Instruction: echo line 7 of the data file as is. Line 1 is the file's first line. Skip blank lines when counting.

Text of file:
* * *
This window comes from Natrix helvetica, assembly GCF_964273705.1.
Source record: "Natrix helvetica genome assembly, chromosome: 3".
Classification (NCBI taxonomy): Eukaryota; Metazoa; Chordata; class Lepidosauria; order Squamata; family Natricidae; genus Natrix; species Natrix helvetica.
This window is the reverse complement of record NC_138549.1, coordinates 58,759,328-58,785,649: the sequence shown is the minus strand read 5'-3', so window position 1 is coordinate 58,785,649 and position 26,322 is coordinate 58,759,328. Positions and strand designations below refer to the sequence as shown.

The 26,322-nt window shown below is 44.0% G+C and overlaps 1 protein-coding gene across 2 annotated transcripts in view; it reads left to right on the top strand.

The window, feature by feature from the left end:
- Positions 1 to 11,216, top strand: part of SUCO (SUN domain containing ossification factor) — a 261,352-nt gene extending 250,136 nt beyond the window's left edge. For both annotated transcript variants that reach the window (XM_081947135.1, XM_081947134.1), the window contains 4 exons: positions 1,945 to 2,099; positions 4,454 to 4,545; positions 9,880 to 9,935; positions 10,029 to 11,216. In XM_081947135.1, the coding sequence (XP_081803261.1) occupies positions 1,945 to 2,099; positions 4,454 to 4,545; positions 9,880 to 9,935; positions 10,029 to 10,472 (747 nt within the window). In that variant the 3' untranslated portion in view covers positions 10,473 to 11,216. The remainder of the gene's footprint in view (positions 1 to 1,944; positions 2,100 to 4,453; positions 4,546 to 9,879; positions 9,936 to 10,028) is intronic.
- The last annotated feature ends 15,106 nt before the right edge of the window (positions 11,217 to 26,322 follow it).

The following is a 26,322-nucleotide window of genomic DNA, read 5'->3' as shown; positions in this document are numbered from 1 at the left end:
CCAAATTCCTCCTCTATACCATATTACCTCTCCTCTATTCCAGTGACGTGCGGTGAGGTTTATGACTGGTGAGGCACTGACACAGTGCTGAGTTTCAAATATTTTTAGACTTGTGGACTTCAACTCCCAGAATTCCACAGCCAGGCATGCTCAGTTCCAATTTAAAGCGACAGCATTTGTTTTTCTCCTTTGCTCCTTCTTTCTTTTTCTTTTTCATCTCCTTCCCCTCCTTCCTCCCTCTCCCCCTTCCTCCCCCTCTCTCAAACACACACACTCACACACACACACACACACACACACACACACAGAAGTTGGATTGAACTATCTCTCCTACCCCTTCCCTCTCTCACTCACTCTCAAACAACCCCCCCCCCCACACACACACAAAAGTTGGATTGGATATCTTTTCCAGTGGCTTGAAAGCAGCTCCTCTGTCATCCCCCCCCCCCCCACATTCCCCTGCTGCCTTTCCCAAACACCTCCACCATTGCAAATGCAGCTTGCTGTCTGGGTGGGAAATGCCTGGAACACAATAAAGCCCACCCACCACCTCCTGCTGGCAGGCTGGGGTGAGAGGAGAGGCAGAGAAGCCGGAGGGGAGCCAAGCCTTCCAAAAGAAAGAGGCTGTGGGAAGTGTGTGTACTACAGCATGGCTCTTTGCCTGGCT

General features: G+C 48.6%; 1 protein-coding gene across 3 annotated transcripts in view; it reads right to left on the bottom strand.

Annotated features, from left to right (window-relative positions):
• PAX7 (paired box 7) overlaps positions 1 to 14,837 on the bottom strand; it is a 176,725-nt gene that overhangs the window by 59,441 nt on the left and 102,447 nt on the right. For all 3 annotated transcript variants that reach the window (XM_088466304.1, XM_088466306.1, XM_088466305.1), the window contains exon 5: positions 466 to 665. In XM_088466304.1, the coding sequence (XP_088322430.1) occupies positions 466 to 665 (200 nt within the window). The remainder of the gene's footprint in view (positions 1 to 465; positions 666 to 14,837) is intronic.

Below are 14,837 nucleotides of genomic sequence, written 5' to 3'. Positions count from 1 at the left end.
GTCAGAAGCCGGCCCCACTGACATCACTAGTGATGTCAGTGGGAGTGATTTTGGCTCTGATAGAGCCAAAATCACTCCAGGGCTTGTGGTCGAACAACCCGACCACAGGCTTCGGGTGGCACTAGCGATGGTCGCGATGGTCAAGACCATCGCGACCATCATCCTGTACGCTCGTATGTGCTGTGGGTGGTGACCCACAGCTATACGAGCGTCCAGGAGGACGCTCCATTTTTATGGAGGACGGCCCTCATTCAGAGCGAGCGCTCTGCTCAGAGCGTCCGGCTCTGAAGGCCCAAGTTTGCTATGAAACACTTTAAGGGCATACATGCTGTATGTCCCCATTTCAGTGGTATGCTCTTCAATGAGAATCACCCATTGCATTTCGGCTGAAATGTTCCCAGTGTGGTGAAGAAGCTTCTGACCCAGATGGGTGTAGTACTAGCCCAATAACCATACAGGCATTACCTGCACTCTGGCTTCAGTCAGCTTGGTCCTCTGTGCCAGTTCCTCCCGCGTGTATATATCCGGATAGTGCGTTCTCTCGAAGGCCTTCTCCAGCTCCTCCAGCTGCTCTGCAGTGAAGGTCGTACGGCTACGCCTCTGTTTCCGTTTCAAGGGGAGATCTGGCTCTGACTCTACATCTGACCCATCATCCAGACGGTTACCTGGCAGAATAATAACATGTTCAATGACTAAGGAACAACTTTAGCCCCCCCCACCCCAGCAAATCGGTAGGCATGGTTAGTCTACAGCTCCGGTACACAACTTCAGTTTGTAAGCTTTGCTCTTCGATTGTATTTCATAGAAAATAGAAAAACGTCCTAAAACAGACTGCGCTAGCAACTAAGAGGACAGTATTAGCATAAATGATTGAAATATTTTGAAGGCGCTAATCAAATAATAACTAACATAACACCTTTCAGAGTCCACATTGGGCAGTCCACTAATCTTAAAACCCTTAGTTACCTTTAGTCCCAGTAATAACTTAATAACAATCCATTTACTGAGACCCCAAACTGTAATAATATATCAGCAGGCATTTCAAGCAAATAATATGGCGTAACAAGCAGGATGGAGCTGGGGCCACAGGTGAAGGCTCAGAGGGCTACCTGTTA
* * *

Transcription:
- Positions 1 to 11,216, top strand: part of SUCO (SUN domain containing ossification factor) — a 261,352-nt gene extending 250,136 nt beyond the window's left edge. For both annotated transcript variants that reach the window (XM_081947135.1, XM_081947134.1), the window contains 4 exons: positions 1,945 to 2,099; positions 4,454 to 4,545; positions 9,880 to 9,935; positions 10,029 to 11,216. In XM_081947135.1, the coding sequence (XP_081803261.1) occupies positions 1,945 to 2,099; positions 4,454 to 4,545; positions 9,880 to 9,935; positions 10,029 to 10,472 (747 nt within the window). In that variant the 3' untranslated portion in view covers positions 10,473 to 11,216. The remainder of the gene's footprint in view (positions 1 to 1,944; positions 2,100 to 4,453; positions 4,546 to 9,879; positions 9,936 to 10,028) is intronic.